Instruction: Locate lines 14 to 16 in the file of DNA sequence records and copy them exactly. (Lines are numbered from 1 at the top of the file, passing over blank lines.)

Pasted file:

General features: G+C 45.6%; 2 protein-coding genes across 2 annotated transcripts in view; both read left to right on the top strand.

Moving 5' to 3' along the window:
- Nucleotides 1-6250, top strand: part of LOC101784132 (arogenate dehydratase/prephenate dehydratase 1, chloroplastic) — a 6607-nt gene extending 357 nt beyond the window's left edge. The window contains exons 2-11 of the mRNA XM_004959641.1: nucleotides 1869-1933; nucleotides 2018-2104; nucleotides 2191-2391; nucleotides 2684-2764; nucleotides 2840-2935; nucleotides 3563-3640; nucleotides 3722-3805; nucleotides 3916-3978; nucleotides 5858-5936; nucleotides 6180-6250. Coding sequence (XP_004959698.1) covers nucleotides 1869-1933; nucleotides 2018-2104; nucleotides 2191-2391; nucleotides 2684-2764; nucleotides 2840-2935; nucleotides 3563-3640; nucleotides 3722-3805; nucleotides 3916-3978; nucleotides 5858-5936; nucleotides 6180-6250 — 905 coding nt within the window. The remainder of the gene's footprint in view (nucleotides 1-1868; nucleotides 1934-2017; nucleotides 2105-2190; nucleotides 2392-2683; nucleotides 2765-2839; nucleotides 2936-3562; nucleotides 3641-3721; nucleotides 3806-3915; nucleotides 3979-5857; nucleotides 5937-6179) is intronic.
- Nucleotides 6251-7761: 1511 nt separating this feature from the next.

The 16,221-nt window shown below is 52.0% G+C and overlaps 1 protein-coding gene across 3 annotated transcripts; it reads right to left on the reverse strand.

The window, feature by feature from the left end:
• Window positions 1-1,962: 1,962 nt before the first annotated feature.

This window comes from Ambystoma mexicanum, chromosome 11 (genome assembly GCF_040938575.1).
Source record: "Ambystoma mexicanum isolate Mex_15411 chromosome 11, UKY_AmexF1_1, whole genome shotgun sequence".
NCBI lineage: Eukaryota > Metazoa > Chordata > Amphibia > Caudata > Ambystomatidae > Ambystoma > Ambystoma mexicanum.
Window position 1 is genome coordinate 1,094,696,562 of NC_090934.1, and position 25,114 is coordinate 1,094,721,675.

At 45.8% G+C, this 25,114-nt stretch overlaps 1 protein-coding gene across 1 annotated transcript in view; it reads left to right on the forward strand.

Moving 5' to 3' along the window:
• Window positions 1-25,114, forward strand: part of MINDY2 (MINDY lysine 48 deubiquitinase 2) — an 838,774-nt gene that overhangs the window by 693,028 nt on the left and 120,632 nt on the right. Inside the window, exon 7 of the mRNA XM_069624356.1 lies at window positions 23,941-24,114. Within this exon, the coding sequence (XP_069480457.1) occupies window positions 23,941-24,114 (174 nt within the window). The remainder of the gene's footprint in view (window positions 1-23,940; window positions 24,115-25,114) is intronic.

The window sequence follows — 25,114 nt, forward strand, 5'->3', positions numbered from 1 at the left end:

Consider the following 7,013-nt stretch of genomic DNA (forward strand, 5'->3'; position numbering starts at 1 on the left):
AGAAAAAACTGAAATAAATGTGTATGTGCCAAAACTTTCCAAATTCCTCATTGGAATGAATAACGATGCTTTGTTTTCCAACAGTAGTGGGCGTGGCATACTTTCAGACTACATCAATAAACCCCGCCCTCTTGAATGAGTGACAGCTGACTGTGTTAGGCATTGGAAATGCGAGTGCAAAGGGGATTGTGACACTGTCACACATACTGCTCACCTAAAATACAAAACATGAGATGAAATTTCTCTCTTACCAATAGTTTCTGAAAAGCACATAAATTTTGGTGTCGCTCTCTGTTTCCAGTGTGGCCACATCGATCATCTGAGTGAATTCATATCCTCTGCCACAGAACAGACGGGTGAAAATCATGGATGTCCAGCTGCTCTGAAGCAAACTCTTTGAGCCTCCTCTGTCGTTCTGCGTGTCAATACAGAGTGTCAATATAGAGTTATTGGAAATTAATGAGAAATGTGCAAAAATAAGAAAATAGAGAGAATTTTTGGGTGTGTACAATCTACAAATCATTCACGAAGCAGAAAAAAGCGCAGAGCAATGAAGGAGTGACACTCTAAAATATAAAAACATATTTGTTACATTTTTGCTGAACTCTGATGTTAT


• Window positions 1-25,114, forward strand: part of MINDY2 (MINDY lysine 48 deubiquitinase 2) — an 838,774-nt gene that overhangs the window by 693,028 nt on the left and 120,632 nt on the right. Inside the window, exon 7 of the mRNA XM_069624356.1 lies at window positions 23,941-24,114. Within this exon, the coding sequence (XP_069480457.1) occupies window positions 23,941-24,114 (174 nt within the window). The remainder of the gene's footprint in view (window positions 1-23,940; window positions 24,115-25,114) is intronic.

The window sequence follows — 25,114 nt, forward strand, 5'->3', positions numbered from 1 at the left end:

Consider the following 7,013-nt stretch of genomic DNA (forward strand, 5'->3'; position numbering starts at 1 on the left):